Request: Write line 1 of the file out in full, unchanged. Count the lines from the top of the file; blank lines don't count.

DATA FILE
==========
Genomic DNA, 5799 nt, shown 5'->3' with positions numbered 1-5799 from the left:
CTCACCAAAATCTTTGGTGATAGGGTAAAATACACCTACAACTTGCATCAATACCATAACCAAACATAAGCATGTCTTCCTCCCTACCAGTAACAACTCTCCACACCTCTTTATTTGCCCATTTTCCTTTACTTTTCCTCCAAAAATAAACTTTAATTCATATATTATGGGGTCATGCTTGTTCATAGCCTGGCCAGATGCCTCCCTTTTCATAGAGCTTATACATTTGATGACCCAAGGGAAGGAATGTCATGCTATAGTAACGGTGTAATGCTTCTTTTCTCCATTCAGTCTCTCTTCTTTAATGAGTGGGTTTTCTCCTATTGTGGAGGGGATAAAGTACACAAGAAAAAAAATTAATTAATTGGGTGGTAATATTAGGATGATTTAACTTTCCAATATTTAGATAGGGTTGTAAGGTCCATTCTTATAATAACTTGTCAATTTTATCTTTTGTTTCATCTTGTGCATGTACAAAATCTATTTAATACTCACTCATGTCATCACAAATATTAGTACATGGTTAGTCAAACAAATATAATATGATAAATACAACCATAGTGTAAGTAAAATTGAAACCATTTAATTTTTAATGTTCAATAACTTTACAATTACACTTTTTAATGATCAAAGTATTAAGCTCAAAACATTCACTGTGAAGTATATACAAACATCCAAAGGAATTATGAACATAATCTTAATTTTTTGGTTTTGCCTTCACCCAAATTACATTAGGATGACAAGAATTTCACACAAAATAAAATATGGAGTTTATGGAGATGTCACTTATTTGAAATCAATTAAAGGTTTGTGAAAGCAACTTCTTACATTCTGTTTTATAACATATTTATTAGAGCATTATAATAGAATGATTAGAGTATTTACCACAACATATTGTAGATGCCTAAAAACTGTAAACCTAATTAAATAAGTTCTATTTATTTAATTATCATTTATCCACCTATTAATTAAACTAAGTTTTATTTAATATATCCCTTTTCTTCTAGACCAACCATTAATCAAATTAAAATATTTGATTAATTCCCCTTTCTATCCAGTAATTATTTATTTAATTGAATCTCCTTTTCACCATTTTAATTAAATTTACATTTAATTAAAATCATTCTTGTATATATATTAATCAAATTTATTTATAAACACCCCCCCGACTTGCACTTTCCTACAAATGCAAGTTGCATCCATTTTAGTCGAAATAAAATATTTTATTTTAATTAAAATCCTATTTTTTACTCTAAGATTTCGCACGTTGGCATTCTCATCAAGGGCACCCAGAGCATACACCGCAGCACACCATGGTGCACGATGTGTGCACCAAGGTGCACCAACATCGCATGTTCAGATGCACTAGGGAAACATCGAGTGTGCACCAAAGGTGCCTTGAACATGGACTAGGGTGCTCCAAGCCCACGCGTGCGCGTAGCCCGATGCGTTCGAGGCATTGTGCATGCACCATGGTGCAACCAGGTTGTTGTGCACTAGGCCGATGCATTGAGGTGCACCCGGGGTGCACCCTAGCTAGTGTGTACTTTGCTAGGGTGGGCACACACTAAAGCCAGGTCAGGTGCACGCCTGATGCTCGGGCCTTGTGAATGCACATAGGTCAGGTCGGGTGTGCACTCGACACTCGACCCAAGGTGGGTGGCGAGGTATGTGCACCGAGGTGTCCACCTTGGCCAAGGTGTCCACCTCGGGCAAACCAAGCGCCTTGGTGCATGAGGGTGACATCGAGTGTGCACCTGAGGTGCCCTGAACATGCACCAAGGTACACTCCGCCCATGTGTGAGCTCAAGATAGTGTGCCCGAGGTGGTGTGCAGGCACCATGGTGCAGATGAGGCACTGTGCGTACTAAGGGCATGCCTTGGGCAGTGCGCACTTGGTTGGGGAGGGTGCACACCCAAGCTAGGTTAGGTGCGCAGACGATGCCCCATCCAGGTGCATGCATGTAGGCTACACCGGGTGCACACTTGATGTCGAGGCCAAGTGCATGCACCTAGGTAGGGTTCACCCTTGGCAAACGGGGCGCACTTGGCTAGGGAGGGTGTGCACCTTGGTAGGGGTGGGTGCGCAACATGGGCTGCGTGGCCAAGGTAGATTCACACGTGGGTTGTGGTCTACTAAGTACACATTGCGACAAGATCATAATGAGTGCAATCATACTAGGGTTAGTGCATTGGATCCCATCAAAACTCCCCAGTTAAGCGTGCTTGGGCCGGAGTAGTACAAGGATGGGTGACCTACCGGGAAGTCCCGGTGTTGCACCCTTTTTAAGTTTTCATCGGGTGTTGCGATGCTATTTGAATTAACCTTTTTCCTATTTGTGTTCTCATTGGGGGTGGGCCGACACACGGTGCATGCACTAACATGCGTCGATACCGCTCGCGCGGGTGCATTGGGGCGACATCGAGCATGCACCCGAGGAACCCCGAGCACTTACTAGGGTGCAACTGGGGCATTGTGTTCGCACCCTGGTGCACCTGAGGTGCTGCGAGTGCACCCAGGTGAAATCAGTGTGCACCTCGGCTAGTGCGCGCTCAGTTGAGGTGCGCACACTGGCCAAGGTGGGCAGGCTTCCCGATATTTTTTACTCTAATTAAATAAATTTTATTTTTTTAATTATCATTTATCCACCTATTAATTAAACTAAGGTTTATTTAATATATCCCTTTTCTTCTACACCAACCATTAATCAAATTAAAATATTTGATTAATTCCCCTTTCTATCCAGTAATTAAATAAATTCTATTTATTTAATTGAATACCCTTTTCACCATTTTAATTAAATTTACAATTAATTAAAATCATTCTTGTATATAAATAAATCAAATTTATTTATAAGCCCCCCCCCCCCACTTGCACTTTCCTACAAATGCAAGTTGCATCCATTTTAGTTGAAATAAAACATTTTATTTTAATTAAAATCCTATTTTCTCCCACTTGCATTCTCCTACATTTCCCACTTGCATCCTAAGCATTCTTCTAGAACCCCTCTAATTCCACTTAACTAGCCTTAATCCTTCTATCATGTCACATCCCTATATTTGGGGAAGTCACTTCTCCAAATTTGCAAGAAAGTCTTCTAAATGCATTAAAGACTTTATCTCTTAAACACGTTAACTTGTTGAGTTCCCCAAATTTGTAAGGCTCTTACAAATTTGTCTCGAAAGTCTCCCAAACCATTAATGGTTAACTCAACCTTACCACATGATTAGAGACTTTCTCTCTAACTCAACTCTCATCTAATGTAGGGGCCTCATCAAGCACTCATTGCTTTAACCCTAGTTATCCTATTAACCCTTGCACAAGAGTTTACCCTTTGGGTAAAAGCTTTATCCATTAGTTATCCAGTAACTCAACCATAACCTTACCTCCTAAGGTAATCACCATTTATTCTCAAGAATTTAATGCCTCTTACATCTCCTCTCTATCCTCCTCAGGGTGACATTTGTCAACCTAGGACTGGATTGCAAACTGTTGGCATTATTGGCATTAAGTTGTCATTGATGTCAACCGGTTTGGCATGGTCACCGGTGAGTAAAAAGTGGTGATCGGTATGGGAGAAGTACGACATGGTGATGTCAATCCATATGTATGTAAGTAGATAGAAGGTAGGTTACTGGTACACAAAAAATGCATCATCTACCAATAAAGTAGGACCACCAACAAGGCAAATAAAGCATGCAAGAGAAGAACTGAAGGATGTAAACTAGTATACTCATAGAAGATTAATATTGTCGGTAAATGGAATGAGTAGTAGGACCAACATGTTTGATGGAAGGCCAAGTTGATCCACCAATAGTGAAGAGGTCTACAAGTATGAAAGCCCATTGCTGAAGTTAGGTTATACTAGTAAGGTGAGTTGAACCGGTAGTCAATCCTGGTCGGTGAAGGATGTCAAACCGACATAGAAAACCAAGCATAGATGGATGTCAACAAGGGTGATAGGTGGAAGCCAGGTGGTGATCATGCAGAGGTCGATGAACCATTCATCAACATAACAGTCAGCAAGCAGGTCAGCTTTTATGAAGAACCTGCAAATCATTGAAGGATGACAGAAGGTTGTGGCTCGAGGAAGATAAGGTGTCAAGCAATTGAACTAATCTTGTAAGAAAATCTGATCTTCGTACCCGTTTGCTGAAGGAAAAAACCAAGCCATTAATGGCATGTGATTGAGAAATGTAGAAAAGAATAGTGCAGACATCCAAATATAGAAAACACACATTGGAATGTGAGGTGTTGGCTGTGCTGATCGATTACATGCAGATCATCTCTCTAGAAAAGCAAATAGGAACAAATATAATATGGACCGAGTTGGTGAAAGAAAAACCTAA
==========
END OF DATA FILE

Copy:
Genomic DNA, 5799 nt, shown 5'->3' with positions numbered 1-5799 from the left: